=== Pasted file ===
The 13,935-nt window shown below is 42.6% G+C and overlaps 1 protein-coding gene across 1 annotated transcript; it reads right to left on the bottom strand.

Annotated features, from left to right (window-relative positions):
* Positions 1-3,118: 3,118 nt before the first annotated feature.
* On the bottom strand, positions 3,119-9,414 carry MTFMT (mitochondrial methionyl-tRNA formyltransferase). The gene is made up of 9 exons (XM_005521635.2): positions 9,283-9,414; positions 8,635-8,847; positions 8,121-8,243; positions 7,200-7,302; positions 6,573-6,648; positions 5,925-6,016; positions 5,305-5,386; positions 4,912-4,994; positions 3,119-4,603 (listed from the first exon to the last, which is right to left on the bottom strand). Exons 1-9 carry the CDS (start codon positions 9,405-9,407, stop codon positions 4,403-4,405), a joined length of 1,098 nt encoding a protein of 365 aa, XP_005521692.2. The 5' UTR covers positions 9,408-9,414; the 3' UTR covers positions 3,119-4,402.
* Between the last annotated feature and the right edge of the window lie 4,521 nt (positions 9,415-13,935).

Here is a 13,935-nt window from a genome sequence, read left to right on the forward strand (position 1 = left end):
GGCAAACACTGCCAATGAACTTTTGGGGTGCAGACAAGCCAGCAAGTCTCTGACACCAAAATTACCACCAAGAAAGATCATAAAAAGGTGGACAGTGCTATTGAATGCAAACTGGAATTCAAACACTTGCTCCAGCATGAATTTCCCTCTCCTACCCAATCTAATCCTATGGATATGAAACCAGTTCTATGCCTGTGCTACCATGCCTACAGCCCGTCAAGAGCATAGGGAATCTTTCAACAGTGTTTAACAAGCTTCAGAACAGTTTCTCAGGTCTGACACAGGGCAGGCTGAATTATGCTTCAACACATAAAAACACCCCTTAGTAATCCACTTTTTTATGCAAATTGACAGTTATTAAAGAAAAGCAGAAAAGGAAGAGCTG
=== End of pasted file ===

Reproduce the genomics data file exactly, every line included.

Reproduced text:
The 13,935-nt window shown below is 42.6% G+C and overlaps 1 protein-coding gene across 1 annotated transcript; it reads right to left on the bottom strand.

Annotated features, from left to right (window-relative positions):
* Positions 1-3,118: 3,118 nt before the first annotated feature.
* On the bottom strand, positions 3,119-9,414 carry MTFMT (mitochondrial methionyl-tRNA formyltransferase). The gene is made up of 9 exons (XM_005521635.2): positions 9,283-9,414; positions 8,635-8,847; positions 8,121-8,243; positions 7,200-7,302; positions 6,573-6,648; positions 5,925-6,016; positions 5,305-5,386; positions 4,912-4,994; positions 3,119-4,603 (listed from the first exon to the last, which is right to left on the bottom strand). Exons 1-9 carry the CDS (start codon positions 9,405-9,407, stop codon positions 4,403-4,405), a joined length of 1,098 nt encoding a protein of 365 aa, XP_005521692.2. The 5' UTR covers positions 9,408-9,414; the 3' UTR covers positions 3,119-4,402.
* Between the last annotated feature and the right edge of the window lie 4,521 nt (positions 9,415-13,935).

Here is a 13,935-nt window from a genome sequence, read left to right on the forward strand (position 1 = left end):
GGCAAACACTGCCAATGAACTTTTGGGGTGCAGACAAGCCAGCAAGTCTCTGACACCAAAATTACCACCAAGAAAGATCATAAAAAGGTGGACAGTGCTATTGAATGCAAACTGGAATTCAAACACTTGCTCCAGCATGAATTTCCCTCTCCTACCCAATCTAATCCTATGGATATGAAACCAGTTCTATGCCTGTGCTACCATGCCTACAGCCCGTCAAGAGCATAGGGAATCTTTCAACAGTGTTTAACAAGCTTCAGAACAGTTTCTCAGGTCTGACACAGGGCAGGCTGAATTATGCTTCAACACATAAAAACACCCCTTAGTAATCCACTTTTTTATGCAAATTGACAGTTATTAAAGAAAAGCAGAAAAGGAAGAGCTG